“There was a problem,” declared Carla Berkowitz, president and founder of Perfect Balance World, a clothing line for yogis of all levels. “I was noticing that no matter how basic you are or how far advanced you are in your practice, there are certain poses that you get so sweaty you either lift your pants up and put your foot on your leg or you don’t do that and you slip or you slip anyway when you do that – so it’s just after years of teaching it just one day hit me, ‘oh, wait a minute, what if I decided to build in the balance?’ There has never been a disruptor category for leggings. There’s nothing new ever. The only new legging is the new crazy print that someone found.”
Partnering with an engineer, a physicist, a chiropractor and a master yogi, Berkowitz set out to solve this problem she could hardly believe no one had tackled before. Over and over again they worked on their design to “build the balance” into the clothing.
“I’m the type of person who likes to launch ideas,” explained Berkowitz as she revealed that she has owned the name “Perfect Balance” since 1991 when she created the Perfect Balance workout, always knowing one day it would be put to use in a greater fashion.
Little did she know it would actually be used for fashion – and athleticism.
“It’s a physics-based yoga brand which takes into consideration your body, the angles and the fact that it’s an equation that needs to be dealt with properly in order to not use brute force when you’re practicing yoga,” said Berkowitz. “So when falling out of a pose in no longer an option, amazing things can happen.”
With Perfect Balance World clothing, Berkowitz has created, as she claims, a “yoga instructor in your pants,” as the pieces in her collections have specific foot and body markers that takes the place of instruction and creates muscle memory. With her PB foot markers, Berkowitz is intent that she is taking all the guesswork out of yoga poses, as anyone wearing her clothes will always know where to position themselves and in turn, learn what those poses feel like, memorizing and knowing when they are not aligned.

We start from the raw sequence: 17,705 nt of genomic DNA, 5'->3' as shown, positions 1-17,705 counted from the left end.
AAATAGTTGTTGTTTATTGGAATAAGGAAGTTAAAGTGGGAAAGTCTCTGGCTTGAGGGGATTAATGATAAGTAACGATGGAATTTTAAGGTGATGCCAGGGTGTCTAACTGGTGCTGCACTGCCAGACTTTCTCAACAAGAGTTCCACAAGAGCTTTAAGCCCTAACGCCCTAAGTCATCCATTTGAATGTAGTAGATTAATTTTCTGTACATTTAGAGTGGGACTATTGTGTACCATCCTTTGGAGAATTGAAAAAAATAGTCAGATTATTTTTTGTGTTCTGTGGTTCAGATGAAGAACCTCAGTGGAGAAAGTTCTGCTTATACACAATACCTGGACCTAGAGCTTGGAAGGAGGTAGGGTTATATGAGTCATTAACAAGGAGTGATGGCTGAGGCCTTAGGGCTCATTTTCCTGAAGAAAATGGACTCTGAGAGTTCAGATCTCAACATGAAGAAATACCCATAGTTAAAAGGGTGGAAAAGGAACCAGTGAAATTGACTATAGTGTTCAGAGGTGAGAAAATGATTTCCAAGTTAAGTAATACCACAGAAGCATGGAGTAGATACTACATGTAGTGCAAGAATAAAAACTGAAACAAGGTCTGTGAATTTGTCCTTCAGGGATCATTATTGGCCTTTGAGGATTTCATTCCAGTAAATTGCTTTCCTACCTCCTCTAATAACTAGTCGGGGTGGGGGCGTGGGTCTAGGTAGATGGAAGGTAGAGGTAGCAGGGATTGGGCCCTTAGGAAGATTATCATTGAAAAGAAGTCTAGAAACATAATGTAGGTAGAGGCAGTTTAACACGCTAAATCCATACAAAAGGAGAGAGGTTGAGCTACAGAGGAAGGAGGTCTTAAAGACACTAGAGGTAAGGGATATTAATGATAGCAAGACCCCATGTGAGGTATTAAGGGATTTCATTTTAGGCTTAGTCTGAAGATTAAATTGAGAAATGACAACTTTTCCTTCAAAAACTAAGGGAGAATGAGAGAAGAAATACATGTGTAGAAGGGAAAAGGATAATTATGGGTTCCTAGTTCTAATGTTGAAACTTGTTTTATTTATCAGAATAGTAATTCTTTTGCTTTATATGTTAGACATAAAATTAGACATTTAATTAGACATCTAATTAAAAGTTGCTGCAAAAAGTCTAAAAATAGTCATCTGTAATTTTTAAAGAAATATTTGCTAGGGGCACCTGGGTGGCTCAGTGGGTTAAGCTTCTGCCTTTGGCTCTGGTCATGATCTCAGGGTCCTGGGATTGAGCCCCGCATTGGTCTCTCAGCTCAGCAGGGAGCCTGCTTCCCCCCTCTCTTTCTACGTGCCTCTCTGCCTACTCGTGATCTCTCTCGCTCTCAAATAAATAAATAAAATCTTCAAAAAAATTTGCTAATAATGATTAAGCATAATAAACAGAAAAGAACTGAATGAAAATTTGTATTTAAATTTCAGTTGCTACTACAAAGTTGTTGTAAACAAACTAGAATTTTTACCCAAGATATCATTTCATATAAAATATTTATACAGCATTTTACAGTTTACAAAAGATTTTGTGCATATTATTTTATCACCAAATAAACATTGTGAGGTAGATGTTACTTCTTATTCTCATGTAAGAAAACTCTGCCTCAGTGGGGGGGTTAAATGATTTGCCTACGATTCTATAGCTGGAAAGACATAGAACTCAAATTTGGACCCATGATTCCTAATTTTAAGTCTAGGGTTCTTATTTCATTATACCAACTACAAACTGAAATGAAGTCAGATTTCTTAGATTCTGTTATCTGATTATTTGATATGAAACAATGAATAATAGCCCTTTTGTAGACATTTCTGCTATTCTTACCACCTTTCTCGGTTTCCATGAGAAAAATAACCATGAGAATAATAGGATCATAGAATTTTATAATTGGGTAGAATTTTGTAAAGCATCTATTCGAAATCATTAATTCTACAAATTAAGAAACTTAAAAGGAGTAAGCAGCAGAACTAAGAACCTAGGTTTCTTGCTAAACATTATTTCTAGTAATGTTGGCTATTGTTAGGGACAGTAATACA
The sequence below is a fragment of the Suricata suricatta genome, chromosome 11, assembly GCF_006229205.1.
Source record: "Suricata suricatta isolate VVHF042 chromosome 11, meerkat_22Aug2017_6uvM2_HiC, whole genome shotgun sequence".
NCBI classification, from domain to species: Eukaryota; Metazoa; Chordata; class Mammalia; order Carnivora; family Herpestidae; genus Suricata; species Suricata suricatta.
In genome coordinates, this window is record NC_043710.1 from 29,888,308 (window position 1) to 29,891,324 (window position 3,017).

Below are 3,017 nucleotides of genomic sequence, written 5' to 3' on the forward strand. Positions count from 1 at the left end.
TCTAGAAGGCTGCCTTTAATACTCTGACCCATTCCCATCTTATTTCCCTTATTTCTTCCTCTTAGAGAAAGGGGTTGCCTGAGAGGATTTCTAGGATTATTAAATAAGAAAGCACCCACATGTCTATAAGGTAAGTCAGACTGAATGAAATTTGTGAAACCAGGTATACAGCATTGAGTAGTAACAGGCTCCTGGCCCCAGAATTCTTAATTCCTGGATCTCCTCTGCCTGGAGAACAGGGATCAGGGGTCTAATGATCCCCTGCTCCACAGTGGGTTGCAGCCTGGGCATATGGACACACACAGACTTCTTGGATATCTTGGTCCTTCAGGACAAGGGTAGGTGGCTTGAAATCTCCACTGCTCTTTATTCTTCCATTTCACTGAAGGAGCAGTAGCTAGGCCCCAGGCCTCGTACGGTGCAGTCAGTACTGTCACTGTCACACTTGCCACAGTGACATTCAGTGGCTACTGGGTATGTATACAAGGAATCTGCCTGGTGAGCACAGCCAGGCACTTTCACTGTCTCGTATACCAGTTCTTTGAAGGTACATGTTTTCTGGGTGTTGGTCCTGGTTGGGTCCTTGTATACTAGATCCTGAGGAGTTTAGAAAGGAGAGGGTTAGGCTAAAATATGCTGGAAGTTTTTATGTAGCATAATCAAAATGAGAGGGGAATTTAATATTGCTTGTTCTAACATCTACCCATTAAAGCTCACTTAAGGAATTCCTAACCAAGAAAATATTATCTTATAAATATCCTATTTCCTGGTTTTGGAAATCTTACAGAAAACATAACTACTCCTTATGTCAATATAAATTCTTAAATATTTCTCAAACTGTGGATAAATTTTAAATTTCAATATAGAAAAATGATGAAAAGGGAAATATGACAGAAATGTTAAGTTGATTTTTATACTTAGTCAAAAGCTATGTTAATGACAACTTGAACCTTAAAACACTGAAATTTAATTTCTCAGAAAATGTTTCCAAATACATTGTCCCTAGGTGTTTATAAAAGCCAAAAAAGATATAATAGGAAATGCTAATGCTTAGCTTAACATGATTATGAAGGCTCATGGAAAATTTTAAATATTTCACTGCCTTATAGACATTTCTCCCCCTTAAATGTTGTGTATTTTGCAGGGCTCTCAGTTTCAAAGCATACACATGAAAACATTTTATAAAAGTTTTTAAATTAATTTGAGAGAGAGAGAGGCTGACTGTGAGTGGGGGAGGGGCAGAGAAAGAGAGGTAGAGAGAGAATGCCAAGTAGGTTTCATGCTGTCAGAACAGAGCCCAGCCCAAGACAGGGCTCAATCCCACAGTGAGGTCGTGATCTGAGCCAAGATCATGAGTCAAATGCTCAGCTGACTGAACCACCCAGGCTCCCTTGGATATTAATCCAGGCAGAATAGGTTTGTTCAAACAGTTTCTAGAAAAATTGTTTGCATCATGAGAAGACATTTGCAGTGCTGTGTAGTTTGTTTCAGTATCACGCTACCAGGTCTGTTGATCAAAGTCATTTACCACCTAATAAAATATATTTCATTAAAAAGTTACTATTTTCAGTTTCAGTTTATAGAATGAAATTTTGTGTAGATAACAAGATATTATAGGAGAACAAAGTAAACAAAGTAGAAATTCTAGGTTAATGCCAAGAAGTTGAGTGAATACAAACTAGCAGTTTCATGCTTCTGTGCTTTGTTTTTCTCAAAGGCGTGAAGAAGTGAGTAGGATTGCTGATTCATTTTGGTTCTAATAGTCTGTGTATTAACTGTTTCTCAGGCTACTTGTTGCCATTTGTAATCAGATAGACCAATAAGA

Described as “dark, sophisticated” and without color, Perfect Balance clothing is taking off and looking to extend into new categories such as maternity wear, a kids’ line (that Berkowitz said needs “more balance that is better and smarter”), a men’s line, one for seniors and even wetsuits.
But before the success came several years of trial and error to get the “science” just right.
“I didn’t really need to sell people on this idea,” Berkowitz said. “It was the kind of thing where people would like, hit themselves on the forehead and go, ‘Oh my God!’”
While it was easy for Berkowitz to find those who agreed that there was a market for her idea, what she couldn’t convince them of, however, was that it actually could be done. After all, how do you put balance into clothing?
“I was met with ‘You cannot take the inseam out of a pair of leggings and put it on the outside of the thigh’ and I’m like, ‘You can’t but I can,’” Berkowitz said.
It was after a year of searching when Berkowitz finally found someone who would, as she put it, “indulge” her and make the design she had put together.
“We then gave away 250 pairs to the first 250 people that signed up for yoga and we gave everything away. It was an unscientific, scientific study,” said Berkowitz. “That was my first proof that this concept has a life.”
After that Berkowitz ran forward acquiring funding and gave samples to customers at her yoga studio to create a buzz. One such customer proved to be a shift in momentum for the brand as she was a Breast Cancer survivor who felt she could no longer practice yoga after having her lymph nodes removed, which made it difficult to have much feeling under her arms.
“She didn’t practice for years until she got a hold of the top, the Perfect Balance top, and because of the landmark, her knee was able to feel — something — and she started crying and it was crazy,” Berkowitz said. “So she did a whole Instagram challenge with Perfect Balance and all of her survivor friends are now back to practicing. It’s really quite amazing.”
This woman’s story further demonstrated what Berkowitz had already felt about this line of clothing, that it went beyond yoga practice.
“I want this brand to almost to take away the stigma of using, whether it’s props for yoga or the wall — that it’s not always about brute force and balance and that it’s ok to get help — even if you have to wear your balance,” said Berkowitz. “Everybody could use more balance.”